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Open Access Methodology article

Microsatellite allele dose and configuration establishment (MADCE): an integrated approach for genetic studies in allopolyploids

Thijs van Dijk12*, Yolanda Noordijk1, Tiphaine Dubos1, Marco CAM Bink3, Bert J Meulenbroek4, Richard GF Visser1 and Eric van de Weg1

Author Affiliations

1 Wageningen UR Plant Breeding, Wageningen University and Research Centre, PO Box 386, 6700 AJ Wageningen, The Netherlands

2 Graduate School of Experimental Plant Sciences, Wageningen, the Netherlands

3 Biometris, Wageningen University and Research Centre, PO Box 100, 6700AC Wageningen, The Netherlands

4 Fresh Forward Breeding B.V. Wielseweg 38a, 4024 BK Eck en Wiel, the Netherlands

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BMC Plant Biology 2012, 12:25  doi:10.1186/1471-2229-12-25

Published: 17 February 2012

Abstract

Background

Genetic studies in allopolyploid plants are challenging because of the presence of similar sub-genomes, which leads to multiple alleles and complex segregation ratios. In this study, we describe a novel method for establishing the exact dose and configuration of microsatellite alleles for any accession of an allopolyploid plant species. The method, named Microsatellite Allele Dose and Configuration Establishment (MADCE), can be applied to mapping populations and pedigreed (breeding) germplasm in allopolyploids.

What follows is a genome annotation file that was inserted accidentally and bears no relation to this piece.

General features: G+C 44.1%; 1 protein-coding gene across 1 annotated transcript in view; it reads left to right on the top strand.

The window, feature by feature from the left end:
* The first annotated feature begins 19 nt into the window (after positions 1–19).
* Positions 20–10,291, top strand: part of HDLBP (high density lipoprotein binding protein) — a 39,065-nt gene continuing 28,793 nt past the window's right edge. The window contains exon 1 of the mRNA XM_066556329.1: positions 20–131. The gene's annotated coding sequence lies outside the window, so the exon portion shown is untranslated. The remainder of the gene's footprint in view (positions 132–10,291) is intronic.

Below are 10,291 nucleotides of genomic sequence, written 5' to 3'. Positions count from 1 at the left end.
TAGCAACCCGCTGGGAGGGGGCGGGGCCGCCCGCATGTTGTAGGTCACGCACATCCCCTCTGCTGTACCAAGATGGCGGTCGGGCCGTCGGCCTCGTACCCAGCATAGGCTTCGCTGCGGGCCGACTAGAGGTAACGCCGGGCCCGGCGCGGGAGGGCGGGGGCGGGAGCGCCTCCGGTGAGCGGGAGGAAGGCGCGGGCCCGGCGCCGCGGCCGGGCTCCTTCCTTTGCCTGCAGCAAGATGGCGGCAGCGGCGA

Results

Two case studies are presented to demonstrate the power and robustness of the MADCE method. In the mapping case, five microsatellites were analysed. These microsatellites amplified 35 different alleles based on size. Using MADCE, we uncovered 30 highly informative segregating alleles. A conventional approach would have yielded only 19 fully informative and six partially informative alleles. Of the ten alleles that were present in all progeny (and thereby ignored or considered homozygous when using conventional approaches), six were found to segregate by dosage when analysed with MADCE. Moreover, the full allelic configuration of the mapping parents could be established, including null alleles, homozygous loci, and alleles that were present on multiple homoeologues. In the second case, 21 pedigreed cultivars were analysed using MADCE, resulting in the establishment of the full allelic configuration for all 21 cultivars and a tracing of allele flow over multiple generations.

Conclusions

The procedure described in this study (MADCE) enhances the efficiency and information content of mapping studies in allopolyploids. More importantly, it is the first technique to allow the determination of the full allelic configuration in pedigreed breeding germplasm from allopolyploid plants. This enables pedigree-based marker-trait association studies the use of algorithms developed for diploid crops, and it may increase the effectiveness of LD-based association studies. The MADCE method therefore enables researchers to tackle many of the genotyping problems that arise when performing mapping, pedigree, and association studies in allopolyploids. We discuss the merits of MADCE in comparison to other marker systems in polyploids, including SNPs, and how MADCE could aid in the development of SNP markers in allopolyploids.